Rodeo is a different world.
The tools of the sport include leather, rope, bridles and bits.
In rodeo, the "athlete" can refer to horse or rider - and the objection could be tying a calf, hanging on to a bull or rounding barrels and poles.
It's a team sport, but the team might be much simpler - one horse, one rider.
Rodeo, more than some things, can become a lifestyle.
So when the five members of the Walla Walla High School Rodeo Club come together to play, they take their work home with them, whether or not it includes prizes. The five members of the team come from different high schools and have different backgrounds.
Wa-Hi student Simon Quackenbush started riding lessons and was later introduced to rodeo.
"It's a lot of fun," he said, resting after a team roping event at a recent rodeo the Walla Walla club hosted. "I can't really explain it. It's exciting, and it's good teamwork with my horse."
Quackenbush didn't grow up with rodeo. It was a new experience for him and his parents.
But some of his teammates were born into it.
Carley Frazier and Moses Frazier, both of Touchet, grew up with lassos and cutting horses.
Their father, Troy Frazier, is Washington State High School Rodeo Association president, and sister Courtney rides rodeo for WWCC.
"We're a big rodeo family," Moises Frazier said.
Troy was the Bob Feist Invitational team roping champion in 1989, and now helps with coaching at the community college. He's also the president of the Washington High School Rodeo Association.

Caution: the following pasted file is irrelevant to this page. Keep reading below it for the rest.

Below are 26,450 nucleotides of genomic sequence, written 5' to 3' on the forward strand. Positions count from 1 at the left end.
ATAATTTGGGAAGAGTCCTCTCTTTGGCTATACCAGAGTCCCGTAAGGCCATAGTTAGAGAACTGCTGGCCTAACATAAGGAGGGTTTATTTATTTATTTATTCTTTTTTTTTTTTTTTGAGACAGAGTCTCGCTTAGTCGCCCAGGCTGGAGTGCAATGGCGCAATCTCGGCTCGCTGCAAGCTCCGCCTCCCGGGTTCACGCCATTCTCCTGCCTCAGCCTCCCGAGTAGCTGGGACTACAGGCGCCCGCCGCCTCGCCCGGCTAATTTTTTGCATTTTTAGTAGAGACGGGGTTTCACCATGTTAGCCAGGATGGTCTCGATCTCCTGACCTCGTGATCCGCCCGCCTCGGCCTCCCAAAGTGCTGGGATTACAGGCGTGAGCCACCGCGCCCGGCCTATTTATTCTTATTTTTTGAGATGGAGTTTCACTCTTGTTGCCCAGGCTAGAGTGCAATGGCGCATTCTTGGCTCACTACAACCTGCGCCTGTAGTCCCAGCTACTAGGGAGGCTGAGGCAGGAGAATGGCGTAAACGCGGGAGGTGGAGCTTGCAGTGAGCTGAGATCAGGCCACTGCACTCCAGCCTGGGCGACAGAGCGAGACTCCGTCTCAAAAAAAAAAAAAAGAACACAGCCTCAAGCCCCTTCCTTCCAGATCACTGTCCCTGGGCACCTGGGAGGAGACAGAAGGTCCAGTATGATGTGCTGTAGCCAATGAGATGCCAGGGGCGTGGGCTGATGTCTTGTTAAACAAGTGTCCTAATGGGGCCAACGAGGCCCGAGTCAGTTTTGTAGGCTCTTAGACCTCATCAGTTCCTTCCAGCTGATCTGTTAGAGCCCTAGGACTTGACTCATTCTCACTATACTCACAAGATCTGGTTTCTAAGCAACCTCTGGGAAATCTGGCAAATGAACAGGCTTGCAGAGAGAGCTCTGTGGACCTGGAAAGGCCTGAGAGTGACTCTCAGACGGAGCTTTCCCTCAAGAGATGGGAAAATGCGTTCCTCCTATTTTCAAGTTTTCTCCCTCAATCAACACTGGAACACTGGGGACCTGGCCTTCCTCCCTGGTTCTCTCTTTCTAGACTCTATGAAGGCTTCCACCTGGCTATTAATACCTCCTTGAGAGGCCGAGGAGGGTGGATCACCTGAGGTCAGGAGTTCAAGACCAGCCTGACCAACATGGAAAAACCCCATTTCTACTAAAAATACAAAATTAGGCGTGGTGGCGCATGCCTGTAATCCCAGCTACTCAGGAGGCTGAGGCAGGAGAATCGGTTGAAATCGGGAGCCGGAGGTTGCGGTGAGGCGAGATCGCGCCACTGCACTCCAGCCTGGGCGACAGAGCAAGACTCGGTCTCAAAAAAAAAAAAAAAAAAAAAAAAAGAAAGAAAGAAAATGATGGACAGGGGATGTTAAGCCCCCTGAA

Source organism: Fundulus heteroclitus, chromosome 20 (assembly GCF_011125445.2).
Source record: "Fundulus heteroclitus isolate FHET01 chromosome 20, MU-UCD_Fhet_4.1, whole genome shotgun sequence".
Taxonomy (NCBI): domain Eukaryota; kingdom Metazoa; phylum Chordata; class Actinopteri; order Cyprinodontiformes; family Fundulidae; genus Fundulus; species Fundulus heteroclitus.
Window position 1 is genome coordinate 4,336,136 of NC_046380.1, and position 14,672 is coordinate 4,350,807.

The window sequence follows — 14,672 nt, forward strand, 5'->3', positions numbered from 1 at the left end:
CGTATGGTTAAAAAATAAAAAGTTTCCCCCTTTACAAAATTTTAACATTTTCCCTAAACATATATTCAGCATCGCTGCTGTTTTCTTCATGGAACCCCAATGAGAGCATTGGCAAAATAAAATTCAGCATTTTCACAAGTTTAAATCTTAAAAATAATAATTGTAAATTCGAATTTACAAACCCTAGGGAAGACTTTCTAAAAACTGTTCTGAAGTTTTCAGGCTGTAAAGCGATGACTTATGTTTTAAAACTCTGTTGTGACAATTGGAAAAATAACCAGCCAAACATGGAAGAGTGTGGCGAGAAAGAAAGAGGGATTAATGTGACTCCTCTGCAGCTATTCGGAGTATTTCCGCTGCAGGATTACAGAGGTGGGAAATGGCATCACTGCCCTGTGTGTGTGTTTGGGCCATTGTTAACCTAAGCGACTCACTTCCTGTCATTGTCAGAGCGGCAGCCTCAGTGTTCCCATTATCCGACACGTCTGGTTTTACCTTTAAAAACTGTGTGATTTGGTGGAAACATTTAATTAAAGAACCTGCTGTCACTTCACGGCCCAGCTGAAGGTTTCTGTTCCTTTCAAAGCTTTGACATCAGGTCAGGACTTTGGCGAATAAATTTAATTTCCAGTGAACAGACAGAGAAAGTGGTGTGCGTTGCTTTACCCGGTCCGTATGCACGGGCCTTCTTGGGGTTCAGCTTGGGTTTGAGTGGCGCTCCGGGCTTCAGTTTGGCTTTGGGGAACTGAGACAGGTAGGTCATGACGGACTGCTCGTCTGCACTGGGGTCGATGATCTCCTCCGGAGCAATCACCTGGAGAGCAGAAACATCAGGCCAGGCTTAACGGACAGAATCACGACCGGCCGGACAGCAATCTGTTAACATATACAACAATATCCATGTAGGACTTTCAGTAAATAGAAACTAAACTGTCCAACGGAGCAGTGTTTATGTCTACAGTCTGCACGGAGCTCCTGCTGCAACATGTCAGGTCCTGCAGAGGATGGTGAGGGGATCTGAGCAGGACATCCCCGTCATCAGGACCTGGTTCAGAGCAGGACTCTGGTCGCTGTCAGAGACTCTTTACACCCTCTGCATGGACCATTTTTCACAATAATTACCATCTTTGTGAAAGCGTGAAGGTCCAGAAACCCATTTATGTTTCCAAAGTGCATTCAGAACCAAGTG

In world where cowgirls with braces text from horseback, it's still the partnership with the horse that matters.
"It's the relationships I have with my horses ... It's a great bond," said Ashlee Abrahamson, who has been riding with the Walla Walla rodeo club for about two years.
Abrahamson lived in Walla Walla last year but has since moved to Omak, Wash.
She makes the 230-mile trip for rodeo every weekend, in addition to the time spent traversing the state for competitions.
"It's not that far," she said of the four-hour drive.
Abrahamson barrel raced and did breakaway at a recent rodeo the Walla Walla group sponsored.
She rode Bo for barrels and Gray for breakaway.
They are two of the 12 horses she rides and works with, and eight of those are colts.
She trains her horses, and keeps an eye on their breeding, she said.
All of them are appendix, which is half Thoroughbred - better known for running long distances and races - and half Quarter horse, a typical cowboy breed.
Competition, and seeing who can ride better, faster and longer, is part of the deal for Touchet's Bo Segerman.
"You're supposed to ride the horse, and then get bucked off," he said of an early dismount in bronc riding that disqualified him.
Segerman grew up on horseback.
"I've been riding since I could sit up," he said.
"This is an individual sport," he said. "You're not part of a team. I mean, you are, and your scores count in team scores, but all of the events are about what you can do, and what you and your horse can do."
Segerman has had his 10-year-old horse for eight years, and saddle-broke him, he said.
Since his horse shares property with his family in Touchet, balancing rodeo and equine care with school isn't a great challenge.
"I come home, rope 'till it's dark, and then do school work," he said.
Segerman wants to win all around champion at the state level, and has started watching his points, he said.
And when these students move past high school and to college or professional competition, or stick with riding for pleasure only, there will be another generation picking up the reins.
Four-year old Preston Frazier, Troy's grandson and Carley and Moises' nephew, was hanging out by the fence during the Walla Walla high school rodeo. Covered in dust and hat by his side, Frazier's not yet old enough to be on the big horses.
But, he says, he's going to be in the arena one day, too.
"When I grow up, and get big and turn into someone else, I'm going to do rodeo, too," he said.
And that day isn't too far off.